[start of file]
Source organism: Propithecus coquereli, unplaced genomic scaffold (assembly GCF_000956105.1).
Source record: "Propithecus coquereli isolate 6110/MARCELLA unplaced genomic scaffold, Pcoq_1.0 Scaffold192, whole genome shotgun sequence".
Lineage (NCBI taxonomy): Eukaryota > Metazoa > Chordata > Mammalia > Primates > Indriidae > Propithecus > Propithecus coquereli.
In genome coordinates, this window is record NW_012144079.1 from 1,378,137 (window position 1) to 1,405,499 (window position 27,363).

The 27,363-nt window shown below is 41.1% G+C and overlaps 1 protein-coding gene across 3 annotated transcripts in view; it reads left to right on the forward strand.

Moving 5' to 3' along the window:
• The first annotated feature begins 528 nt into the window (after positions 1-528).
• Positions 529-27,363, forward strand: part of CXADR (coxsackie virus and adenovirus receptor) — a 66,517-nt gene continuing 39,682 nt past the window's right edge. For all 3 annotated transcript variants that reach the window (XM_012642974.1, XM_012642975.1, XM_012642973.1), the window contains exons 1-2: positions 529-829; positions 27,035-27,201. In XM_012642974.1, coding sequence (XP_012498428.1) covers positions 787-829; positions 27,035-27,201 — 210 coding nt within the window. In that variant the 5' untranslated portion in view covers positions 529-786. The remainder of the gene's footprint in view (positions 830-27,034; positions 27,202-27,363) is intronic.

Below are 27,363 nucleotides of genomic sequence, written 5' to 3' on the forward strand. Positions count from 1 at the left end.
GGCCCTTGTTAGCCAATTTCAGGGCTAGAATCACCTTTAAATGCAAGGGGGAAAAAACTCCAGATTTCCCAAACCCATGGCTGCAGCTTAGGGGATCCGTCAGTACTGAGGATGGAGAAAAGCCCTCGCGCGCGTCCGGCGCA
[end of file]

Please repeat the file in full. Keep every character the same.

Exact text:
Source organism: Propithecus coquereli, unplaced genomic scaffold (assembly GCF_000956105.1).
Source record: "Propithecus coquereli isolate 6110/MARCELLA unplaced genomic scaffold, Pcoq_1.0 Scaffold192, whole genome shotgun sequence".
Lineage (NCBI taxonomy): Eukaryota > Metazoa > Chordata > Mammalia > Primates > Indriidae > Propithecus > Propithecus coquereli.
In genome coordinates, this window is record NW_012144079.1 from 1,378,137 (window position 1) to 1,405,499 (window position 27,363).

The 27,363-nt window shown below is 41.1% G+C and overlaps 1 protein-coding gene across 3 annotated transcripts in view; it reads left to right on the forward strand.

Moving 5' to 3' along the window:
• The first annotated feature begins 528 nt into the window (after positions 1-528).
• Positions 529-27,363, forward strand: part of CXADR (coxsackie virus and adenovirus receptor) — a 66,517-nt gene continuing 39,682 nt past the window's right edge. For all 3 annotated transcript variants that reach the window (XM_012642974.1, XM_012642975.1, XM_012642973.1), the window contains exons 1-2: positions 529-829; positions 27,035-27,201. In XM_012642974.1, coding sequence (XP_012498428.1) covers positions 787-829; positions 27,035-27,201 — 210 coding nt within the window. In that variant the 5' untranslated portion in view covers positions 529-786. The remainder of the gene's footprint in view (positions 830-27,034; positions 27,202-27,363) is intronic.

Below are 27,363 nucleotides of genomic sequence, written 5' to 3' on the forward strand. Positions count from 1 at the left end.
GGCCCTTGTTAGCCAATTTCAGGGCTAGAATCACCTTTAAATGCAAGGGGGAAAAAACTCCAGATTTCCCAAACCCATGGCTGCAGCTTAGGGGATCCGTCAGTACTGAGGATGGAGAAAAGCCCTCGCGCGCGTCCGGCGCA